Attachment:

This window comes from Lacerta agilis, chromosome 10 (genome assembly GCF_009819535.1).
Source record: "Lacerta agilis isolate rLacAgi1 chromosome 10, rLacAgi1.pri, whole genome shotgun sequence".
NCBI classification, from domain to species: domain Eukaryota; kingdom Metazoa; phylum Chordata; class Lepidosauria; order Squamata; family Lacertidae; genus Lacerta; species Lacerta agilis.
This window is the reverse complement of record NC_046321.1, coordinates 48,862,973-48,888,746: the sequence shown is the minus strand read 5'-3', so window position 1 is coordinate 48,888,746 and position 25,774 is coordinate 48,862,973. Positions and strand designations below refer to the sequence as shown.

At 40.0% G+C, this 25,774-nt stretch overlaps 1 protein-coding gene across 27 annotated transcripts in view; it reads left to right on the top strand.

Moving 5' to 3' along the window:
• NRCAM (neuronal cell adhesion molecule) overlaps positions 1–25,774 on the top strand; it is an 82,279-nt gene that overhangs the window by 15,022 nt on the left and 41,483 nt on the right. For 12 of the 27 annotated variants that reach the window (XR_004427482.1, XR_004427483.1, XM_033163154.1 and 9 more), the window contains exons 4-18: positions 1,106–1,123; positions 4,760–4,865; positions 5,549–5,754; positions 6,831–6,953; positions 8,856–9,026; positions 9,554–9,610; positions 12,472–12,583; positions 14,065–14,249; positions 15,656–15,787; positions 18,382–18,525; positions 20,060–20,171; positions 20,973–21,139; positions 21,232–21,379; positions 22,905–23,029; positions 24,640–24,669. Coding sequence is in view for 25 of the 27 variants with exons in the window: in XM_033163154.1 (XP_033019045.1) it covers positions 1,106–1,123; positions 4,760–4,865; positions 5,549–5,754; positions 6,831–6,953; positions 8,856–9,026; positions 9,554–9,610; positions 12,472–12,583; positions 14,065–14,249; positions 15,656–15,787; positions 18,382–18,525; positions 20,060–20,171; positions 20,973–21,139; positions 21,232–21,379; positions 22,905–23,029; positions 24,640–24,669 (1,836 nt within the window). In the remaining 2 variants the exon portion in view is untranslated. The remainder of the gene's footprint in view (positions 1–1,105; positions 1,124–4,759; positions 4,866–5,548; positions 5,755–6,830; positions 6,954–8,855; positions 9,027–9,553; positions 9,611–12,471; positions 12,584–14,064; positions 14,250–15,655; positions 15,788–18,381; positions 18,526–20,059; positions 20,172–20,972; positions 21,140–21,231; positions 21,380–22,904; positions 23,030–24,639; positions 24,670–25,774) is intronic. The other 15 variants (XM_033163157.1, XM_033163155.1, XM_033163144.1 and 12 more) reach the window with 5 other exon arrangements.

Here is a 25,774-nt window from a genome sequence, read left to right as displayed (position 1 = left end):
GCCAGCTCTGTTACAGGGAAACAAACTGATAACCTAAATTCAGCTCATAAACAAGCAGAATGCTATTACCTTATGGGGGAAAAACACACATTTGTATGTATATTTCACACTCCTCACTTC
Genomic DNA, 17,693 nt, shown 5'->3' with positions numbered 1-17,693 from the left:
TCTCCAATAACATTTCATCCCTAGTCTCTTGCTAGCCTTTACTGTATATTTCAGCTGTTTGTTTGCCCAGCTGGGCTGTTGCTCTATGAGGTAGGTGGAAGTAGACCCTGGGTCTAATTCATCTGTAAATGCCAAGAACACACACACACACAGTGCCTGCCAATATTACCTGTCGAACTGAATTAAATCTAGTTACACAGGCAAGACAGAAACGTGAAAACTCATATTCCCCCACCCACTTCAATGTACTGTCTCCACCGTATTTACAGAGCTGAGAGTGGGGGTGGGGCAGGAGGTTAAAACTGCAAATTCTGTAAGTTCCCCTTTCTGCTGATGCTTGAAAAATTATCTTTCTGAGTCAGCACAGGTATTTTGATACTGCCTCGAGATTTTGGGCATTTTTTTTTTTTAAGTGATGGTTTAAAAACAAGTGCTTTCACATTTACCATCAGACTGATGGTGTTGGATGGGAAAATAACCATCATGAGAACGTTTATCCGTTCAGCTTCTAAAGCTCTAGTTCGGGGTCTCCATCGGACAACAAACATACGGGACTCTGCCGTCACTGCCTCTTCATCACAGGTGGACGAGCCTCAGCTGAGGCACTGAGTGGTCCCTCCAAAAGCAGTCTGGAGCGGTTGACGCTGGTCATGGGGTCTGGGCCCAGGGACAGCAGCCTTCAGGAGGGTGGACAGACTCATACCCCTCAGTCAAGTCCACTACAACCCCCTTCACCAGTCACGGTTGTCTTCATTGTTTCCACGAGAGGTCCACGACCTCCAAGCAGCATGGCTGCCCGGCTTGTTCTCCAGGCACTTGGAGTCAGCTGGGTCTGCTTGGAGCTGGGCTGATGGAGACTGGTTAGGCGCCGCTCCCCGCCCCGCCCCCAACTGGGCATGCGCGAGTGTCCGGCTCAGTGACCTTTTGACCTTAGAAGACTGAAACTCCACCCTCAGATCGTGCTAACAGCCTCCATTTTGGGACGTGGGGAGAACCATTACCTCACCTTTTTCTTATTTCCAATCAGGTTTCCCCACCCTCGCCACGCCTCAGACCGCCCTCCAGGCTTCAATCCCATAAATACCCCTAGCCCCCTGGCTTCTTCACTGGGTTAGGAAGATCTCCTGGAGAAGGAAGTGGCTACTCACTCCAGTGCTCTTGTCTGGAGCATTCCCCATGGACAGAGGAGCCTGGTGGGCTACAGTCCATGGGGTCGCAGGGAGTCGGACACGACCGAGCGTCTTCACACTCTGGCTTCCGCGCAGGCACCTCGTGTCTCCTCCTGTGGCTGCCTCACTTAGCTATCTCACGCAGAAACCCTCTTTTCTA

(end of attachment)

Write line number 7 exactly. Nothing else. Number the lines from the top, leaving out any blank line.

• NRCAM (neuronal cell adhesion molecule) overlaps positions 1–25,774 on the top strand; it is an 82,279-nt gene that overhangs the window by 15,022 nt on the left and 41,483 nt on the right. For 12 of the 27 annotated variants that reach the window (XR_004427482.1, XR_004427483.1, XM_033163154.1 and 9 more), the window contains exons 4-18: positions 1,106–1,123; positions 4,760–4,865; positions 5,549–5,754; positions 6,831–6,953; positions 8,856–9,026; positions 9,554–9,610; positions 12,472–12,583; positions 14,065–14,249; positions 15,656–15,787; positions 18,382–18,525; positions 20,060–20,171; positions 20,973–21,139; positions 21,232–21,379; positions 22,905–23,029; positions 24,640–24,669. Coding sequence is in view for 25 of the 27 variants with exons in the window: in XM_033163154.1 (XP_033019045.1) it covers positions 1,106–1,123; positions 4,760–4,865; positions 5,549–5,754; positions 6,831–6,953; positions 8,856–9,026; positions 9,554–9,610; positions 12,472–12,583; positions 14,065–14,249; positions 15,656–15,787; positions 18,382–18,525; positions 20,060–20,171; positions 20,973–21,139; positions 21,232–21,379; positions 22,905–23,029; positions 24,640–24,669 (1,836 nt within the window). In the remaining 2 variants the exon portion in view is untranslated. The remainder of the gene's footprint in view (positions 1–1,105; positions 1,124–4,759; positions 4,866–5,548; positions 5,755–6,830; positions 6,954–8,855; positions 9,027–9,553; positions 9,611–12,471; positions 12,584–14,064; positions 14,250–15,655; positions 15,788–18,381; positions 18,526–20,059; positions 20,172–20,972; positions 21,140–21,231; positions 21,380–22,904; positions 23,030–24,639; positions 24,670–25,774) is intronic. The other 15 variants (XM_033163157.1, XM_033163155.1, XM_033163144.1 and 12 more) reach the window with 5 other exon arrangements.